Sustainable university building in Singapore rising with CLT by Stora Enso

One of the largest wooden buildings in the world is being built in Singapore with CLT by Stora Enso.

The Nanyang Technological University (NTU) in Singapore is adopting sustainable materials and innovative construction methods to develop its campus. The latest project, Academic Building South (ABS), is a true showcase of sustainable construction and largely utilising Stora Enso CLT to be the new home for Nanyang Business School. At 40 000 m², it will be one of the largest wooden buildings in Asia upon completion later this year.
“Following the SMU campus completed in 2019, this is already second significant learning environment with wood to Singapore,” says Erkki Välikangas, Stora Enso Building Solutions Sales Director in Asia. “I am really happy to see increasing number of projects completed with sustainable, renewable wood in this region.”

Wood grows back

Building with massive wood supports the Singapore government’s commitment on 2030 Sustainable development agenda with special focus on building sustainable cities. According to the Building and Construction Authority (BCA), it reflects the continuing transformation of Singapore’s built environment sector.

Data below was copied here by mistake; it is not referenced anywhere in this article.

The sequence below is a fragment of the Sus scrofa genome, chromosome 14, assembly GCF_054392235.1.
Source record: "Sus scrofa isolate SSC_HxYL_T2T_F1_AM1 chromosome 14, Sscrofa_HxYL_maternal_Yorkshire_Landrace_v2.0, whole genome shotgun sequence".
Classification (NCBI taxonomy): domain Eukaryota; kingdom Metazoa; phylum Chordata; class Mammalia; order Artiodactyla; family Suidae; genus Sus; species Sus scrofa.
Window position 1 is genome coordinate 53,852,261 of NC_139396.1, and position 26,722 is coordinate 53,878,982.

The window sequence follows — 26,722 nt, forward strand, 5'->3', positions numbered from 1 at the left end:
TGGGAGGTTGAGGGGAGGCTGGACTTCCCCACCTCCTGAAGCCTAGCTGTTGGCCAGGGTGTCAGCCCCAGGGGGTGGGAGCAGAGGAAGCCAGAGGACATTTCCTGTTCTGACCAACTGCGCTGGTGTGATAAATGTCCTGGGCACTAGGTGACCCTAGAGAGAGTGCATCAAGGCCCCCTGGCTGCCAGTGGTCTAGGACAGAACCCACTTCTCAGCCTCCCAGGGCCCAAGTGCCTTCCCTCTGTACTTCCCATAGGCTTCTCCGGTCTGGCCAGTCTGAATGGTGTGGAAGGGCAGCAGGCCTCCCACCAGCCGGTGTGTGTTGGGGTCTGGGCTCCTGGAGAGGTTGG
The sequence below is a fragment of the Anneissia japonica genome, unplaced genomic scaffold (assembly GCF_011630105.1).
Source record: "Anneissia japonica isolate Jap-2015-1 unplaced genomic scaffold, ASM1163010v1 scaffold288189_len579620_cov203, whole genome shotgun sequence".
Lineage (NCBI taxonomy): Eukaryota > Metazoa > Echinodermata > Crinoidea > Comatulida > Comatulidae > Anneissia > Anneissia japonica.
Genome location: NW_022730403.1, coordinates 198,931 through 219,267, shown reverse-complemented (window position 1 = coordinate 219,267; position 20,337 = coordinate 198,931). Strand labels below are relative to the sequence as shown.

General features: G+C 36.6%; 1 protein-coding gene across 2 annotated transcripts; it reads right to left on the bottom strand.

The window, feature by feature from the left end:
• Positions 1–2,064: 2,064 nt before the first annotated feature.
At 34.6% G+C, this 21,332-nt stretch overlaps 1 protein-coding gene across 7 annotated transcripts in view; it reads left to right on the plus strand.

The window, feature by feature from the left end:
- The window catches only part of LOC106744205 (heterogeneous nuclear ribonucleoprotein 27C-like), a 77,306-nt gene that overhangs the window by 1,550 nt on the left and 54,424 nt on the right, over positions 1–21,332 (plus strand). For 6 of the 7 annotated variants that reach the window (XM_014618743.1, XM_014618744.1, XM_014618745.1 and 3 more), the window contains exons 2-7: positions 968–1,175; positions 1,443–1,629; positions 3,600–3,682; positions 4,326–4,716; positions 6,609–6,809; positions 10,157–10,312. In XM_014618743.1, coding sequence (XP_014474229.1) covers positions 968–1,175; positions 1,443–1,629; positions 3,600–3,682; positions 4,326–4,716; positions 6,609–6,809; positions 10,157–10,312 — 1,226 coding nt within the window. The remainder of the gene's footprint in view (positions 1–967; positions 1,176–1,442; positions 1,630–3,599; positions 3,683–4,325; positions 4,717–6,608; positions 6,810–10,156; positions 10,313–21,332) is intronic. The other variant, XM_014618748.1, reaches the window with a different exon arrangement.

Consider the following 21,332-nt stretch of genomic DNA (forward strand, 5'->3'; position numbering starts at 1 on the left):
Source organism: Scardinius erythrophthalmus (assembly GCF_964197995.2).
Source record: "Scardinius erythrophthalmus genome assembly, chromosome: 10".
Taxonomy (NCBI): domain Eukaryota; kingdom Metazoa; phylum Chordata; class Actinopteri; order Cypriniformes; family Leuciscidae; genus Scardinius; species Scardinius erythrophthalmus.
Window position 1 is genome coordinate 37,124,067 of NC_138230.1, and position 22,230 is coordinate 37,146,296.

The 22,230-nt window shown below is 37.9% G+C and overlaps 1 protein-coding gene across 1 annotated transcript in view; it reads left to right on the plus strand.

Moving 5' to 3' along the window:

The six-storey NTU Academic Building South is designed using a combination of Cross-Laminated Timber (CLT) for slabs and Glued Laminated Timber (Glulam) for beams and columns. “Wood used in this project is grown in sustainable managed forests and prefabricated already at the mill for on-site assembly. We will deliver over 7000m3 of CLT for the project. Despite the great volume, it only takes just over one hour to grow back the same amount of wood in Austrian forests. To safeguard the future growth and raw material for wooden construction, we replace the harvested forest with new one,” Erkki highlights. 
“Wooden buildings also create a carbon storage for their whole lifetime. In addition, using wood reduces dust, debris, and noise pollution on site, and it is faster and requires less labour than traditional building methods,” Erkki adds on the benefits of building with wood.

Designed for better learning

The new NTU building also showcases what can be achieved with wood in design. Wood adds a warm feeling and increases biophilia, the connection to nature indoors, creating an environment supporting learning and discourse. An increasing number of studies show that using wood also has wellbeing benefits that can boost learning and concentration. 
“Wood was selected as the construction material early on at the project. This enabled a good position to take benefits of wood into use in full scale,” Erkki says.
Expected to be completed in 2021, the building will feature 25 smart classrooms welcoming the next generation to learn in a wooden environment. 

Photo credit: NTU

Published

14 March 2021

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